We are late to the memorialization of Svetozar Pejovich, who passed away about a month ago.
Steve Pejovich was a lucid exponent of the property rights approach to economics. For a taste of his mastery, see his classic 1972 paper with Eirik Furubotn entitled “Property Rights and Economic Theory: A Survey of the Literature.” As of this writing, it has over 2,200 citations on Google Scholar.
Of particular interest to us here at CSOC is the emphasis of Pejovich and Furubotn’s 1972 paper on organizations in the real world. They discuss the problem of discretionary activity in firms with attenuated property rights, corporate governance, the behavior of companies under regulation, non-profit organizations, and socialist firms (a topic that Pejovich and Furubotn explore in greater depth here).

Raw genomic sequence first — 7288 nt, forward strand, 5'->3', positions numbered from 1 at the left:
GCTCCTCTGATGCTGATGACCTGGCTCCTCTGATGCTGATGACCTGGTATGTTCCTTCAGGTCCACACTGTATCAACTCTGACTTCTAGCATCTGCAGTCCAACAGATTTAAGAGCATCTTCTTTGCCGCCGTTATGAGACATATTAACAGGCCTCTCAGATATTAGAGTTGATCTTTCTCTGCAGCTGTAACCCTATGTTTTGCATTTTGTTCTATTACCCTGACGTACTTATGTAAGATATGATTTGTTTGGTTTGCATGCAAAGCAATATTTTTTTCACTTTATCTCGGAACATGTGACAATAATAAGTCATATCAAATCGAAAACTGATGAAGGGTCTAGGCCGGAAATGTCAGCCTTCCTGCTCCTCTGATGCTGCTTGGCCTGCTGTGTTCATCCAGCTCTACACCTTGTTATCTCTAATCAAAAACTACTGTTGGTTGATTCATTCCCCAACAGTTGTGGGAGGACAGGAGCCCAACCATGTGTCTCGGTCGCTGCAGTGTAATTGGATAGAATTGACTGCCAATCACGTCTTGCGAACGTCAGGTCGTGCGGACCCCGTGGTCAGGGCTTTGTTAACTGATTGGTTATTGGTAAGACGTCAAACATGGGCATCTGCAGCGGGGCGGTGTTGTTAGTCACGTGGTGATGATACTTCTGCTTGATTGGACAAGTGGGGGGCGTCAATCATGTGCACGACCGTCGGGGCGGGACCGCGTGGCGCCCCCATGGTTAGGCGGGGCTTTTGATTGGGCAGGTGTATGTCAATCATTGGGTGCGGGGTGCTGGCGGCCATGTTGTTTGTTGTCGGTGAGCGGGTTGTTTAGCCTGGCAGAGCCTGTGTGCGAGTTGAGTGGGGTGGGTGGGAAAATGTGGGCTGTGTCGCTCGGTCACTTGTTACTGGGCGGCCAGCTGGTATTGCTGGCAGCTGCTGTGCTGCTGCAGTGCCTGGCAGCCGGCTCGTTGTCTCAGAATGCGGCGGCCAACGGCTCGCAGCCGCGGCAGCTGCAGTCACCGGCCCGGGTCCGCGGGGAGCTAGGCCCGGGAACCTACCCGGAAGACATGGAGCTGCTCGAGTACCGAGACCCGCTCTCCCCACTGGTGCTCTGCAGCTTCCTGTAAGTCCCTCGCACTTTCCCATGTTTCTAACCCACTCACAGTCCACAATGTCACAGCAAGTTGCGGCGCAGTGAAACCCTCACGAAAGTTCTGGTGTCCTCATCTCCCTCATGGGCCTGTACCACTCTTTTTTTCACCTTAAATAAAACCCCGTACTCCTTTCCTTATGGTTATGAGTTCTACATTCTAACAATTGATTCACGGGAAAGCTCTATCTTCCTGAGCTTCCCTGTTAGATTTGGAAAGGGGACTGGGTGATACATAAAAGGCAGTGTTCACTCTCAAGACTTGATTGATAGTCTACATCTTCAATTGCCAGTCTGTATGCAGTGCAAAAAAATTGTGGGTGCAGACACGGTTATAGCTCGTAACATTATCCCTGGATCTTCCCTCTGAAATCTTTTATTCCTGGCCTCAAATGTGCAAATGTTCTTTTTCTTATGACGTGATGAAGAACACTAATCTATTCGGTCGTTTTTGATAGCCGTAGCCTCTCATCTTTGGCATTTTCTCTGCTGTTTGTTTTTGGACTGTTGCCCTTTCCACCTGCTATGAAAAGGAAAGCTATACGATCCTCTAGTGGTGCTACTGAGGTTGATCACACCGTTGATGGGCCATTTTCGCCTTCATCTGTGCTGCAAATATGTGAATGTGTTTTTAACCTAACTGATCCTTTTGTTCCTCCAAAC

Like many in the property rights tradition, Steve’s work seemed to be driven by a voracious curiosity to understand the world around him. In this, he modeled the “student”–rather than the “savior”–approach to studying society. His curiosity seems to have been borne of his own experiences under socialism. To learn more, check out this fascinating interview he conducted for Econlib. My favorite part is when he expresses surprise that he was capable of getting a B- on an undergraduate macroeconomics exam (and perhaps a touch of annoyance that he did so well…) After all, like other good economists in this tradition, Pejovich understood and had internalized Alchian’s famous comment: “There is no such thing as macroeconomics.”